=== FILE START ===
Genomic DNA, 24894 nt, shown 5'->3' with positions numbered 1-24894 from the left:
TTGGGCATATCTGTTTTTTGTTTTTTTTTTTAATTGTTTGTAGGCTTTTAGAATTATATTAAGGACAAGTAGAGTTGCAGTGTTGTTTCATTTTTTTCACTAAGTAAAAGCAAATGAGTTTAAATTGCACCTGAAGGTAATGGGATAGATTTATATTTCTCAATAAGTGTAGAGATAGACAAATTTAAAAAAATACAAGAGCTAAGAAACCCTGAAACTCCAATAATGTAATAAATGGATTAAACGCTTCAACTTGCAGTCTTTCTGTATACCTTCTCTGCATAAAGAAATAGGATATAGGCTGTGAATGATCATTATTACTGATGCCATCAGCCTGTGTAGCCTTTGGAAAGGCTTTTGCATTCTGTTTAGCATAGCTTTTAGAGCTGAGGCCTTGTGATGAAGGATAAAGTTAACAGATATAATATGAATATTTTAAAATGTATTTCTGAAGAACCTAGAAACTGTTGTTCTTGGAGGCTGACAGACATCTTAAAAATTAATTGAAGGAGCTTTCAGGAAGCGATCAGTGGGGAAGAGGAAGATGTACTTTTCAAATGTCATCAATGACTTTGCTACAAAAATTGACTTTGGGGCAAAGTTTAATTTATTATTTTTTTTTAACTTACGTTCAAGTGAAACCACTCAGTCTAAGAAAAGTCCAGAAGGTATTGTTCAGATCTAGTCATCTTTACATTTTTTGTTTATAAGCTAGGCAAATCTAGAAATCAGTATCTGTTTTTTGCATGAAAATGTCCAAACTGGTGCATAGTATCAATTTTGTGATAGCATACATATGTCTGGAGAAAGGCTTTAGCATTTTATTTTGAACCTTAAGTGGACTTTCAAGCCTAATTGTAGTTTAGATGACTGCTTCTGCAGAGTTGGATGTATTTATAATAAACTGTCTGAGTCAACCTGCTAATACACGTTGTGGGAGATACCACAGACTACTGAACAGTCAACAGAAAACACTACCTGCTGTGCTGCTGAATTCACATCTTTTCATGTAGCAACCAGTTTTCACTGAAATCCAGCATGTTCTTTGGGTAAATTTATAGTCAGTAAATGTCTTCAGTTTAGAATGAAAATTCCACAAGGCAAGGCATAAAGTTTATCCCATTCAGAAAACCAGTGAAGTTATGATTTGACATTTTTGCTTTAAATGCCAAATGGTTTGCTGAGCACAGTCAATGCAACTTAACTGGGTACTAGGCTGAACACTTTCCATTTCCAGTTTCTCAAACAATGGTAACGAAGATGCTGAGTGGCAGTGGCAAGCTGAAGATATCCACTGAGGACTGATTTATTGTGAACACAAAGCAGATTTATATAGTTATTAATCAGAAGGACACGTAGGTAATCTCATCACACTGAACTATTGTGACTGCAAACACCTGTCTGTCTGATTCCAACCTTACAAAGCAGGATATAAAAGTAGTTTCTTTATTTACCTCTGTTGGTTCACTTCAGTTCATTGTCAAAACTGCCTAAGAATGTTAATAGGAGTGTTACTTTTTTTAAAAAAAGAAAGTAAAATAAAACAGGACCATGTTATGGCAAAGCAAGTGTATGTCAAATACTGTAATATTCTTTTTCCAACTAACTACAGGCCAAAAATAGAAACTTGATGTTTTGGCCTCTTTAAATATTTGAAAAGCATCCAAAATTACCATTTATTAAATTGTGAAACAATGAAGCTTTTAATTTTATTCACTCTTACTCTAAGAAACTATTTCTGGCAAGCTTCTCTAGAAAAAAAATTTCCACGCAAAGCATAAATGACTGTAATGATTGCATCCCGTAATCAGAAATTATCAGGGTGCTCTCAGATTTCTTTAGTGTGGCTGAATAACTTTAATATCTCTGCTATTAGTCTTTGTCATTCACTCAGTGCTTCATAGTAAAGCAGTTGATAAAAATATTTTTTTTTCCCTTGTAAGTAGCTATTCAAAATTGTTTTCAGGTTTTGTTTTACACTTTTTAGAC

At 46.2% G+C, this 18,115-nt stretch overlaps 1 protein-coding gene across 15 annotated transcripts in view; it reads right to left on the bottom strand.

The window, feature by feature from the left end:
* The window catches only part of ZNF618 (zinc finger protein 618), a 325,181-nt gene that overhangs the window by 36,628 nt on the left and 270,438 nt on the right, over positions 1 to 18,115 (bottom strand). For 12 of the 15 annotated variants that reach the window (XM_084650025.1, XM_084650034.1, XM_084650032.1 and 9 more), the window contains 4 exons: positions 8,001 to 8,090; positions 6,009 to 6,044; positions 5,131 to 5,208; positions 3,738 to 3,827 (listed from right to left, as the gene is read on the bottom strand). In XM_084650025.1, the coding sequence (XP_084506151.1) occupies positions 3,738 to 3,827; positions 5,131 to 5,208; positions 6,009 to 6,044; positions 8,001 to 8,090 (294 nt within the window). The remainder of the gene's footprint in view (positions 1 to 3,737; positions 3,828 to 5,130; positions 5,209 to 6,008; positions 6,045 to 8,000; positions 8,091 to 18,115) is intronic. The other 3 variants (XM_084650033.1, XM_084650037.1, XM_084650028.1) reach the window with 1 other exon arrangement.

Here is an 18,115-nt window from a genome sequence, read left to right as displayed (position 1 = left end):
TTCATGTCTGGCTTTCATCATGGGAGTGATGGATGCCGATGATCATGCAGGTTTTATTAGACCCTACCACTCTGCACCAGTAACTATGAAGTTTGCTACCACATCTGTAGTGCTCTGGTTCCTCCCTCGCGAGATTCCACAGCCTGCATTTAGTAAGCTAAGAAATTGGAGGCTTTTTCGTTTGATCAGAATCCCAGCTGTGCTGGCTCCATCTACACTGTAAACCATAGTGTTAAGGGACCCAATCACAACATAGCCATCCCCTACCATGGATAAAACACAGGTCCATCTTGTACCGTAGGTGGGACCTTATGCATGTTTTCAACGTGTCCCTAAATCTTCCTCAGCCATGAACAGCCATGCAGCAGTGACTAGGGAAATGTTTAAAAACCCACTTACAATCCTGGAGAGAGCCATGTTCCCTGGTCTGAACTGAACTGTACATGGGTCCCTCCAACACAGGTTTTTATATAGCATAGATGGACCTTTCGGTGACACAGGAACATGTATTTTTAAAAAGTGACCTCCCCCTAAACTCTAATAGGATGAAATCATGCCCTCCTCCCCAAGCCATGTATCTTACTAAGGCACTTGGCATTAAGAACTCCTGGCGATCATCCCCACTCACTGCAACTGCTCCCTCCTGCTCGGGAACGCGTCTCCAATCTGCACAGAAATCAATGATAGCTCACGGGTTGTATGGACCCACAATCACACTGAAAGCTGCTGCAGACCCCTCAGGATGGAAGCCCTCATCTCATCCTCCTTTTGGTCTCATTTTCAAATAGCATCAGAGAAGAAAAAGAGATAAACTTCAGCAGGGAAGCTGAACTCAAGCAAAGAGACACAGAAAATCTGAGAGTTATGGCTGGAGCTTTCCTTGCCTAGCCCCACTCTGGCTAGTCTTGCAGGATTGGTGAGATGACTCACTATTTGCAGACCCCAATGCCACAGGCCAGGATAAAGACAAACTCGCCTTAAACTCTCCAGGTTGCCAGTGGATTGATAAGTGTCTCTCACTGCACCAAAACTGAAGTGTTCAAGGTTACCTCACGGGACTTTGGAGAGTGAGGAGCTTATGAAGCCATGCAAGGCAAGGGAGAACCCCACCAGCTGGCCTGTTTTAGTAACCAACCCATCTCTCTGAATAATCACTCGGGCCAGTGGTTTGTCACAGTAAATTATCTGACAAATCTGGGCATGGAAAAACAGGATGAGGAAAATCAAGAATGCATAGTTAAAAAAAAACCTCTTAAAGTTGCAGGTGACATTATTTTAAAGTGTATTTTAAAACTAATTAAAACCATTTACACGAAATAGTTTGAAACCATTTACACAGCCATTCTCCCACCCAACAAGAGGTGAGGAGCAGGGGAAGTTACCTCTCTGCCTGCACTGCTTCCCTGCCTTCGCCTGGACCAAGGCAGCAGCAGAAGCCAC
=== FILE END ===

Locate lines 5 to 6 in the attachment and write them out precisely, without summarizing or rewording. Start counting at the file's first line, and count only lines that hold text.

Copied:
* The window catches only part of ZNF618 (zinc finger protein 618), a 325,181-nt gene that overhangs the window by 36,628 nt on the left and 270,438 nt on the right, over positions 1 to 18,115 (bottom strand). For 12 of the 15 annotated variants that reach the window (XM_084650025.1, XM_084650034.1, XM_084650032.1 and 9 more), the window contains 4 exons: positions 8,001 to 8,090; positions 6,009 to 6,044; positions 5,131 to 5,208; positions 3,738 to 3,827 (listed from right to left, as the gene is read on the bottom strand). In XM_084650025.1, the coding sequence (XP_084506151.1) occupies positions 3,738 to 3,827; positions 5,131 to 5,208; positions 6,009 to 6,044; positions 8,001 to 8,090 (294 nt within the window). The remainder of the gene's footprint in view (positions 1 to 3,737; positions 3,828 to 5,130; positions 5,209 to 6,008; positions 6,045 to 8,000; positions 8,091 to 18,115) is intronic. The other 3 variants (XM_084650033.1, XM_084650037.1, XM_084650028.1) reach the window with 1 other exon arrangement.

Here is an 18,115-nt window from a genome sequence, read left to right as displayed (position 1 = left end):